Change is scary — I think everyone, at one point or another, realises that. Change is, however, necessary, and think that we can all recognise just why this is: it causes us to develop, adapt and ultimately advance.
When your best friend has a change in their life, you wouldn’t immediately expect it to affect you directly. Sure, there will be new conversations to be had, and things might be a little up-in-the-air for a while, but that should be pretty much it, right?
My best friend doesn’t live near me at all, but we’re used to that. I see them from time to time at sport training, and we always meet up in school holidays, when they’re home from blindie boarding school (which is even further from me than their home is). This year, however, they’re moving boarding schools, to somewhere further away but, in the long-term, better for them. Of course I’m thrilled that they’re going there — after all, it’s what they want, and I’m confident that it’s where they will be able to excel in all areas. However, with a new placement comes big changes, and that is hitting our friendship with a hard, solid blow.
Unfortunately, due to this new school’s location (and excellent sports facilities), it would neither be suitable nor necessary for my friend to come to the sport training sessions that I attend, and therefore I will not see them regularly any more. I will still see them in the holidays, and I suppose that will just mean that that the time we spend together will mean more and be more special to both of us, but it’s not going to be easy. Our level of contact by phone and internet will not change; I know that for sure — I hope. Still, as I’ve always said on this blog, things aren’t the same if you can’t see each other in person, and things will be difficult as we both adjust to that.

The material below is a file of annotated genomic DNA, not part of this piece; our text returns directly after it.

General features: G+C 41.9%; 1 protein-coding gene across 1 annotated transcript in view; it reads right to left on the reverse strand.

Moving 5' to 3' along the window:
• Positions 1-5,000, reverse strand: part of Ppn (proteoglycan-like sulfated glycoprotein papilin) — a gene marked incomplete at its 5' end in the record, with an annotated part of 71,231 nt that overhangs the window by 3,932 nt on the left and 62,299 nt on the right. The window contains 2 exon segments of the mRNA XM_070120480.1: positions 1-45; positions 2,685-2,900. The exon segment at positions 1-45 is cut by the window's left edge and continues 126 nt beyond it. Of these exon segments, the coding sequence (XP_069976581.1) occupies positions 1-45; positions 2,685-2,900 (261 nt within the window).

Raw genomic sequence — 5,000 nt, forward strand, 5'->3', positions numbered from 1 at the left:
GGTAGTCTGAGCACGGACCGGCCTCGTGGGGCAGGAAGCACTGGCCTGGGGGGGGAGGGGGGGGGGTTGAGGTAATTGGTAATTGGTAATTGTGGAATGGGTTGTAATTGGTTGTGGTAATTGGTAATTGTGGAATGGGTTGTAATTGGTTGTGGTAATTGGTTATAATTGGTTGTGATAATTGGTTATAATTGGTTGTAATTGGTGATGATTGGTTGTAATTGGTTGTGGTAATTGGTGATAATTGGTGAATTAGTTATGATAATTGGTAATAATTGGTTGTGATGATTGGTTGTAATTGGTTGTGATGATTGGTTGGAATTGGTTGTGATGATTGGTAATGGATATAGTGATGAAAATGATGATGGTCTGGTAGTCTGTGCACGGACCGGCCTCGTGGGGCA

I’ve cried myself to sleep over this; it just really upsets me that this change is happening. Somewhere, I can’t help but panic that something about our friendship is going to change, that they’re going to find new people at their new school. Obviously, I have no issue with this, but they’ll naturally be spending more time with these people, and it worries me that maybe I will be `replaced”‘ by someone else. Maybe it’s ridiculous: I know my friend well enough to know that they would never do that to me, but then again, neither of us have been in this situation before, so neither of us know what’s going to happen.
This person has stuck by me through thick and thin; they’ve seen me at my worst and at my best, and I’ve seen them in their darkest moments and in their times of celebration and joy. More than anyone else, this person means the absolute world to me, there’s no doubt about it. Besides them, I can think of no other single individual who has stuck by me through everything, supporting me when times are difficult and helping me see the positives when my sky is filled with stormy clouds.
Things have never been easy for us: distance, irregular visiting and both of our hectic sports schedules lead to a ridiculously difficult friendship which, theoretically, shouldn’t have ever worked. In practice, it doesn’t really work; there are just too many complications that have an impact on the amount of time we have, both on and offline. Regardless, we plough on, and with some practice and flexibility, we’ve made this friendship work — no, we’ve made it thrive. In my eyes, this is just solid evidence that any friendship can be made to work if each component (i.e person) really wants it to succeed.
Am I being paranoid, though? Honestly, I cannot tell if it’s stupid to think that my closest friend would abandon me when they’re thrown into this new environment, this new situation. In reality, it’s a new situation and a new environment for us both: our friendship is suddenly on new turf. Still, that worry presses on, and I cannot quite conclude whether my anxiety is valid here. Only time will tell — neither of us can predict the results of a situation that neither of us have experienced before, especially when the results are based on individuals’ actions and reactions.
Waiting is a tough game, but it’s a game we’re going to have to play.